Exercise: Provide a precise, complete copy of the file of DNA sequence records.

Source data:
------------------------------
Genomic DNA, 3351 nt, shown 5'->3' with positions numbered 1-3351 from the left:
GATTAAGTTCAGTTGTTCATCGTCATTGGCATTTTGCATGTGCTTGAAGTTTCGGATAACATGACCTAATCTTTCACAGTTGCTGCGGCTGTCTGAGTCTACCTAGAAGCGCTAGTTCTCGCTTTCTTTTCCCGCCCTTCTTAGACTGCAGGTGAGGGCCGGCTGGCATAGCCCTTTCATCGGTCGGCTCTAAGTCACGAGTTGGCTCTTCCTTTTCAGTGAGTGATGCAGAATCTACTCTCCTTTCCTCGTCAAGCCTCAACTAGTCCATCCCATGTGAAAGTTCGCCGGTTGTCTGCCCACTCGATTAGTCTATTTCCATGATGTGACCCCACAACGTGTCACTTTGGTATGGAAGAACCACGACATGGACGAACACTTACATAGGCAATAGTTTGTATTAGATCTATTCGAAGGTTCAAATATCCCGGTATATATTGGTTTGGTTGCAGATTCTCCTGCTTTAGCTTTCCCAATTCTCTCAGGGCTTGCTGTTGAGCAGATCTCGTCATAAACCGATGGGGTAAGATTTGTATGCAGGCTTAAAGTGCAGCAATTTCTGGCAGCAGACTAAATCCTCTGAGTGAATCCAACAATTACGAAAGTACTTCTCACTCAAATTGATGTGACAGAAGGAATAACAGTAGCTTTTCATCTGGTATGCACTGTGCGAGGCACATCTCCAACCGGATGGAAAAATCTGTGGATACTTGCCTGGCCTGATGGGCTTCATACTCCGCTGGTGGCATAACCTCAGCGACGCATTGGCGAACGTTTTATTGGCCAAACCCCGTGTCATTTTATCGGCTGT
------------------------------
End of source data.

Genomic DNA, 3351 nt, shown 5'->3' with positions numbered 1-3351 from the left:
GATTAAGTTCAGTTGTTCATCGTCATTGGCATTTTGCATGTGCTTGAAGTTTCGGATAACATGACCTAATCTTTCACAGTTGCTGCGGCTGTCTGAGTCTACCTAGAAGCGCTAGTTCTCGCTTTCTTTTCCCGCCCTTCTTAGACTGCAGGTGAGGGCCGGCTGGCATAGCCCTTTCATCGGTCGGCTCTAAGTCACGAGTTGGCTCTTCCTTTTCAGTGAGTGATGCAGAATCTACTCTCCTTTCCTCGTCAAGCCTCAACTAGTCCATCCCATGTGAAAGTTCGCCGGTTGTCTGCCCACTCGATTAGTCTATTTCCATGATGTGACCCCACAACGTGTCACTTTGGTATGGAAGAACCACGACATGGACGAACACTTACATAGGCAATAGTTTGTATTAGATCTATTCGAAGGTTCAAATATCCCGGTATATATTGGTTTGGTTGCAGATTCTCCTGCTTTAGCTTTCCCAATTCTCTCAGGGCTTGCTGTTGAGCAGATCTCGTCATAAACCGATGGGGTAAGATTTGTATGCAGGCTTAAAGTGCAGCAATTTCTGGCAGCAGACTAAATCCTCTGAGTGAATCCAACAATTACGAAAGTACTTCTCACTCAAATTGATGTGACAGAAGGAATAACAGTAGCTTTTCATCTGGTATGCACTGTGCGAGGCACATCTCCAACCGGATGGAAAAATCTGTGGATACTTGCCTGGCCTGATGGGCTTCATACTCCGCTGGTGGCATAACCTCAGCGACGCATTGGCGAACGTTTTATTGGCCAAACCCCGTGTCATTTTATCGGCTGT